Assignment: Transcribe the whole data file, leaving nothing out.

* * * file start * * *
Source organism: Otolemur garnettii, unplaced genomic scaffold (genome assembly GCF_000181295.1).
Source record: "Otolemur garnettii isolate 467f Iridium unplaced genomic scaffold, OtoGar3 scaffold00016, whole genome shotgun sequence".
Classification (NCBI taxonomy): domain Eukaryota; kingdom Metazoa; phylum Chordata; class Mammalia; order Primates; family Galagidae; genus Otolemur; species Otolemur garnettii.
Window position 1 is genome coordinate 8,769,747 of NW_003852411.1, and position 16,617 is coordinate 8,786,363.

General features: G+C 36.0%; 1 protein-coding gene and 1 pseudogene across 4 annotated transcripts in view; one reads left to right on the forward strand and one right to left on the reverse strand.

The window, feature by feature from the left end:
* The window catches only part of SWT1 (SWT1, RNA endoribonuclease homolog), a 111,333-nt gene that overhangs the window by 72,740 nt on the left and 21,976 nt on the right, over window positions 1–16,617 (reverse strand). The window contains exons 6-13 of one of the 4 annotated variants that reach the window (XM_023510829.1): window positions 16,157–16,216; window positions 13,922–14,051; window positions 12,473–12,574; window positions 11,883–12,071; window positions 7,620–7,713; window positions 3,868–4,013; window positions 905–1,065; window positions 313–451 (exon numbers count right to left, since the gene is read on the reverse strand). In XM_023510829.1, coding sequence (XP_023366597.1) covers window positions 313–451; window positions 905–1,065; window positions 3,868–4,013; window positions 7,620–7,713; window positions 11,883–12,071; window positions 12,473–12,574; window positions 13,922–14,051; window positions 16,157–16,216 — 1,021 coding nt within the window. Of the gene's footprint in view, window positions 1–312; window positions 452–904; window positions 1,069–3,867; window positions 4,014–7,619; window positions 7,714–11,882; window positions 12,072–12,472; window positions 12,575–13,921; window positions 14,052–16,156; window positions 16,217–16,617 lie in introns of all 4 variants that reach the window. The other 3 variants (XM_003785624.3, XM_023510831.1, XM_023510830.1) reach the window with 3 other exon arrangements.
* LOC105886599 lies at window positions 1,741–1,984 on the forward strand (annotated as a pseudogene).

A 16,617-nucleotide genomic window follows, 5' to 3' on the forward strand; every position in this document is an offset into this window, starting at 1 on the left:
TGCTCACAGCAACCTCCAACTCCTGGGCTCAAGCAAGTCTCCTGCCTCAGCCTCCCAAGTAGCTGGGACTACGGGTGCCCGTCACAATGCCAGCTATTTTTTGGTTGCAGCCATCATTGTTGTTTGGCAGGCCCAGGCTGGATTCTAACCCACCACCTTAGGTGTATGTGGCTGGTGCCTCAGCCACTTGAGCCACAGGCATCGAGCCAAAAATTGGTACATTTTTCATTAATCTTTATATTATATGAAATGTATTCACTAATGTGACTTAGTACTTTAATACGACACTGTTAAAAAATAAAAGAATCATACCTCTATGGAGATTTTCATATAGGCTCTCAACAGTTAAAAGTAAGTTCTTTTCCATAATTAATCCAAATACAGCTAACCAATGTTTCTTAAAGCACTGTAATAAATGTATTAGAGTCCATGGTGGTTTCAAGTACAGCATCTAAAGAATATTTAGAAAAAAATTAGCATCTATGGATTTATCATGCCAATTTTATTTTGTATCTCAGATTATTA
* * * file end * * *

Source organism: Otolemur garnettii, unplaced genomic scaffold (genome assembly GCF_000181295.1).
Source record: "Otolemur garnettii isolate 467f Iridium unplaced genomic scaffold, OtoGar3 scaffold00016, whole genome shotgun sequence".
Classification (NCBI taxonomy): domain Eukaryota; kingdom Metazoa; phylum Chordata; class Mammalia; order Primates; family Galagidae; genus Otolemur; species Otolemur garnettii.
Window position 1 is genome coordinate 8,769,747 of NW_003852411.1, and position 16,617 is coordinate 8,786,363.

General features: G+C 36.0%; 1 protein-coding gene and 1 pseudogene across 4 annotated transcripts in view; one reads left to right on the forward strand and one right to left on the reverse strand.

The window, feature by feature from the left end:
* The window catches only part of SWT1 (SWT1, RNA endoribonuclease homolog), a 111,333-nt gene that overhangs the window by 72,740 nt on the left and 21,976 nt on the right, over window positions 1–16,617 (reverse strand). The window contains exons 6-13 of one of the 4 annotated variants that reach the window (XM_023510829.1): window positions 16,157–16,216; window positions 13,922–14,051; window positions 12,473–12,574; window positions 11,883–12,071; window positions 7,620–7,713; window positions 3,868–4,013; window positions 905–1,065; window positions 313–451 (exon numbers count right to left, since the gene is read on the reverse strand). In XM_023510829.1, coding sequence (XP_023366597.1) covers window positions 313–451; window positions 905–1,065; window positions 3,868–4,013; window positions 7,620–7,713; window positions 11,883–12,071; window positions 12,473–12,574; window positions 13,922–14,051; window positions 16,157–16,216 — 1,021 coding nt within the window. Of the gene's footprint in view, window positions 1–312; window positions 452–904; window positions 1,069–3,867; window positions 4,014–7,619; window positions 7,714–11,882; window positions 12,072–12,472; window positions 12,575–13,921; window positions 14,052–16,156; window positions 16,217–16,617 lie in introns of all 4 variants that reach the window. The other 3 variants (XM_003785624.3, XM_023510831.1, XM_023510830.1) reach the window with 3 other exon arrangements.
* LOC105886599 lies at window positions 1,741–1,984 on the forward strand (annotated as a pseudogene).

A 16,617-nucleotide genomic window follows, 5' to 3' on the forward strand; every position in this document is an offset into this window, starting at 1 on the left:
TGCTCACAGCAACCTCCAACTCCTGGGCTCAAGCAAGTCTCCTGCCTCAGCCTCCCAAGTAGCTGGGACTACGGGTGCCCGTCACAATGCCAGCTATTTTTTGGTTGCAGCCATCATTGTTGTTTGGCAGGCCCAGGCTGGATTCTAACCCACCACCTTAGGTGTATGTGGCTGGTGCCTCAGCCACTTGAGCCACAGGCATCGAGCCAAAAATTGGTACATTTTTCATTAATCTTTATATTATATGAAATGTATTCACTAATGTGACTTAGTACTTTAATACGACACTGTTAAAAAATAAAAGAATCATACCTCTATGGAGATTTTCATATAGGCTCTCAACAGTTAAAAGTAAGTTCTTTTCCATAATTAATCCAAATACAGCTAACCAATGTTTCTTAAAGCACTGTAATAAATGTATTAGAGTCCATGGTGGTTTCAAGTACAGCATCTAAAGAATATTTAGAAAAAAATTAGCATCTATGGATTTATCATGCCAATTTTATTTTGTATCTCAGATTATTA